As everyone seemed focused on what OPEC would or would not do at the Vienna JMMC meeting last week, it seems OPEC has become a bit like the Fed: too scared to see oil prices fall so prefer cutting (or rather leaving) production out of the market to give it some support. Be that as it may, it does give a sense of a floor price for Brent around $50-$55/bbl. Of course, demand is always the harder part of the picture to predict and OPEC has learned their lesson well over last year and this year during two market corrections. What most people tend to forget is that oil is driven by its products gasoline and distillate depending on the season we are in. Oil is just the input that goes into process a barrel of these products. Now we are in the peak of the summer driving season where gasoline demand is key and gasoline inventories matter.
Officially gasoline driving season starts from June onwards till the Labor Day in September. As reported by the DOE, gasoline inventories have been drawing down for the past four consecutive weeks. From starting the year above the 5-year average at 250 million barrels, they have now come down to the 5-year average of 230 million barrels; trend has been improving. Gasoline demand has been averaging around 9.6 million barrels per day (mbpd), top end of the 5-year range. As we get into the heart of summer driving season, refiners keep buying oil to process it into gasoline, thereby raising their utilization rates to capture the higher refining margins.
Currently gasoline crack 321 generic refining margins are trading around $22/bbl. A big fire at a Philadelphia refinery, operated privately by Philadelphia Energy Solutions, occurred towards the end of June that caused roughly 335,000 barrels per day of crude oil processed out of the market. This is a quarter of the refining capacity in PADD1 region along the East Coast. PBF Energy (PBF) operates two refineries in the region with a combined capacity of 370,000 barrels per day. As the East Coast market tightens, PBF is a direct beneficiary of these increased crack spreads. Valero Energy (VLO) is one the largest independent U.S. refiners having exposure to the Gulf Coast and East Coast refining trends.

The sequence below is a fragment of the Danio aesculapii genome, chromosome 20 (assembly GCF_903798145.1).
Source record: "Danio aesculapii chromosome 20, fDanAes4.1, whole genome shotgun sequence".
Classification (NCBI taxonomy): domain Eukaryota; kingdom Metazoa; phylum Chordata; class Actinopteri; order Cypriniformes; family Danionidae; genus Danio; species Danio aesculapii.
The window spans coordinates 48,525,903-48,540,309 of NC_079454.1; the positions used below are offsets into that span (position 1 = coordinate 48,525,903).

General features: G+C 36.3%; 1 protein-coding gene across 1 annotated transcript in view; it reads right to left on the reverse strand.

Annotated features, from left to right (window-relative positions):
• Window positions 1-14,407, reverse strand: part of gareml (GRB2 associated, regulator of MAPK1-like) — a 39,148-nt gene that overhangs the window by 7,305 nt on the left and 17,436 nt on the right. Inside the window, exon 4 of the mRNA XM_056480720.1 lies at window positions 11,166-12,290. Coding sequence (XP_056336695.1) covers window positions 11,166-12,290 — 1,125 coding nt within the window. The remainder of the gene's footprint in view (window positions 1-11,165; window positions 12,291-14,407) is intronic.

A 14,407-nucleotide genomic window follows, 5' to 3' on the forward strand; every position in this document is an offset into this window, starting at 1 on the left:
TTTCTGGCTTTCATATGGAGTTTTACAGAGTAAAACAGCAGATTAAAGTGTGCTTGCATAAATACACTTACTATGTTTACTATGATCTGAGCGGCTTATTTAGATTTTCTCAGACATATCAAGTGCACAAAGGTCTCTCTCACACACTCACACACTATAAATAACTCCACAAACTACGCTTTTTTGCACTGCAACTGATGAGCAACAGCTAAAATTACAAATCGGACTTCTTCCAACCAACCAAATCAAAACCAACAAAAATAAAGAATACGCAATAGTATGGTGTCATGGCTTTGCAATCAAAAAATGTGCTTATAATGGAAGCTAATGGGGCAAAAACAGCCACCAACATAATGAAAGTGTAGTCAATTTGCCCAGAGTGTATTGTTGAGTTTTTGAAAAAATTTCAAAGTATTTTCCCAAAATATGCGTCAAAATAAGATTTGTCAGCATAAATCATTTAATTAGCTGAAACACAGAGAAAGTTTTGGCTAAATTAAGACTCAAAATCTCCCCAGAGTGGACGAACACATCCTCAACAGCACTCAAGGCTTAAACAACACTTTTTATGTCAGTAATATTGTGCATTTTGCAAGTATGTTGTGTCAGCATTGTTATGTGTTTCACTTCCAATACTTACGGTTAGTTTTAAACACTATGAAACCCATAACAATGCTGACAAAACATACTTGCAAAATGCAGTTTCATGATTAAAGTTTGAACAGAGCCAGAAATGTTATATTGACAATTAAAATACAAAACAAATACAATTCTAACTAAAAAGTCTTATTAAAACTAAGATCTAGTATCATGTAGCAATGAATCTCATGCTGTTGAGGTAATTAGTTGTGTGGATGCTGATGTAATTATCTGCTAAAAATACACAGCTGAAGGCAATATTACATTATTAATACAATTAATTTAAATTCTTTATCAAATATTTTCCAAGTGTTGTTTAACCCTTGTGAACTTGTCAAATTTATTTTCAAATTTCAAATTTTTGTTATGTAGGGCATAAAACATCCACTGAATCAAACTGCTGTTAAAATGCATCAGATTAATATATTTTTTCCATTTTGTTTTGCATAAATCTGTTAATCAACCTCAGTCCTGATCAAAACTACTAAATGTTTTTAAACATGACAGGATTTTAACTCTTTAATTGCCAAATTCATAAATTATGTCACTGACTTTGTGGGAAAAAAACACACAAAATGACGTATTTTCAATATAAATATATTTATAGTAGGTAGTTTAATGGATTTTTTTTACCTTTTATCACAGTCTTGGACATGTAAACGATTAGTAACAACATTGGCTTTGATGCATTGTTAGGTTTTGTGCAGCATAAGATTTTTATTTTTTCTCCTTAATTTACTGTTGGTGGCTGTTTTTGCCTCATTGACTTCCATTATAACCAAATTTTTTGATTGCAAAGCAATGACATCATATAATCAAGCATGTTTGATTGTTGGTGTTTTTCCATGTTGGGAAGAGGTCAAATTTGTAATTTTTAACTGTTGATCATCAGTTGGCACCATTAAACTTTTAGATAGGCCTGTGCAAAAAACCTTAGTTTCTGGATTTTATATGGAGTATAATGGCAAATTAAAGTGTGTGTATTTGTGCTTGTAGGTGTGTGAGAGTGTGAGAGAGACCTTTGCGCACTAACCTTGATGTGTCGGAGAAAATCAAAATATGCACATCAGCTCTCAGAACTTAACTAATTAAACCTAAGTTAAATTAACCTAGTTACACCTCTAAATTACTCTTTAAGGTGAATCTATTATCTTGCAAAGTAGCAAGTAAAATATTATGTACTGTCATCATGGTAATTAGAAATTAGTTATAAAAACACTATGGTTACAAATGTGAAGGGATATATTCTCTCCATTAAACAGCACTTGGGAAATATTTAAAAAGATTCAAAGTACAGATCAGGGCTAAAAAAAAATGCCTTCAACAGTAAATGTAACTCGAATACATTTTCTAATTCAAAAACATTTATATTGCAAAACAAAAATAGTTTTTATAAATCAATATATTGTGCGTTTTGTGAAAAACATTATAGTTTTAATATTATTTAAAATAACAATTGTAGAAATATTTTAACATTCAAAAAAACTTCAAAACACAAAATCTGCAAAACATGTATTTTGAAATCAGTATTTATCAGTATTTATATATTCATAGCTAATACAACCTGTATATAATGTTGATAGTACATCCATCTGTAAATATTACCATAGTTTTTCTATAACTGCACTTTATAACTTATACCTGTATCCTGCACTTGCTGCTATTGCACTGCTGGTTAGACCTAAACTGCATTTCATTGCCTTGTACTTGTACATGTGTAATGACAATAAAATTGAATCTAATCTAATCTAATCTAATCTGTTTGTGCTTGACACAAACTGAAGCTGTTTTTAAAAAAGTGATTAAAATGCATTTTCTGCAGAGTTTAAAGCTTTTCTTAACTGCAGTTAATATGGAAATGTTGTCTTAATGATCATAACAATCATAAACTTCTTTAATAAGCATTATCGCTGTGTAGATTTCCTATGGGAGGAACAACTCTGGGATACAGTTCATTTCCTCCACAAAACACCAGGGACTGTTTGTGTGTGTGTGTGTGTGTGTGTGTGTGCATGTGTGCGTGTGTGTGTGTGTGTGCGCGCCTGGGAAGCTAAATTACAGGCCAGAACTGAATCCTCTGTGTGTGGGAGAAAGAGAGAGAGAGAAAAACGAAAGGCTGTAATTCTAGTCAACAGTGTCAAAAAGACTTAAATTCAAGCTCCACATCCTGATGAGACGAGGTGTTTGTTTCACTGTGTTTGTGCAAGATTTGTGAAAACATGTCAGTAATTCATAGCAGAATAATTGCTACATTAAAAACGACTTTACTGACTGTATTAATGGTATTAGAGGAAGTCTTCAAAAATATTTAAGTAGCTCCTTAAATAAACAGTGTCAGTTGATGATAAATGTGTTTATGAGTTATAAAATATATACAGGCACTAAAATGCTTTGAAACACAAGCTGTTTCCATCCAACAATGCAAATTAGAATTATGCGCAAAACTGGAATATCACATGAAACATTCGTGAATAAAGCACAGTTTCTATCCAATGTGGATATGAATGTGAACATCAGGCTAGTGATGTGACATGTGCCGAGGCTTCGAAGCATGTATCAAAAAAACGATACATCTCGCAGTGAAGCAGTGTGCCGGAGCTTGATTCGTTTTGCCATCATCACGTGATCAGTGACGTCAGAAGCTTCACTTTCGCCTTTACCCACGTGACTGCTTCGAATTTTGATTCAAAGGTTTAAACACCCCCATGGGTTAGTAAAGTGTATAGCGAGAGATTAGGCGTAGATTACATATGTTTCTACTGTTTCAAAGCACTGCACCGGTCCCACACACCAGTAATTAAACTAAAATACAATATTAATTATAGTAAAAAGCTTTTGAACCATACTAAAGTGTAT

The crack spreads in the Gulf Coast increased from $12.9/bbl. in June to $15.6/bbl. towards end of June. If these positive trends continue, then Valero will deem to have very good Q319 numbers. Valero has been one of the more stable refining companies as its dividend growth this quarter has been 12.5% year over year. Currently its dividend yield is about 4.5%. It has maintained that it will adhere to strict capital discipline and will not increase its debt to purchase more shares (which is a lot I can say for most U.S. companies in S&P 500!). There has also been a pick-up in Short Interest in names like Valero and Marathon Petroleum (MPC) and Delek US Holdings (DK) as the companies may report a softer Q219 given refining margin trends during that time.
Fed Chairman Powell released his testimony statements to the Congress and surprised the market with a more dovish tone than expected, especially as they just held their June FOMC meeting whereby the word patient was removed but still suggested some monitoring of data was needed to make a call for rates being cut or not. What is even more surprising is that over the last two weeks, the "uncertain" outlook regarding trade risks had settled down as a trade truce was declared between presidents Trump and Xi in Osaka. In addition, non-farm payrolls reported last Friday were extremely positive, beating expectations. So, one wonders, what happened in last two weeks that caused "many Fed officials to see a stronger case for somewhat easier monetary policy", especially as the S&P 500 market touched an all-time high today of 3000.
Trump's pressure directed to Powell may have affected his view on cutting rates in July to offset the increase in December. For now, that should please the market. Low and behold the dollar fell and markets rejoiced as they once again got the fix they desperately needed. This should boost commodities short term that have been beaten up recently on growth slowdown fears.
Oil has gotten a boost from OPEC production cuts, together with tight gasoline markets and higher demand from refiners to process more product. Throw in a dovish Fed and you have a supportive buy case for oil. The best way to play this is via the refining sector with the best earnings leverage to this environment. Names like Valero and PBF Energy seem attractive buys here.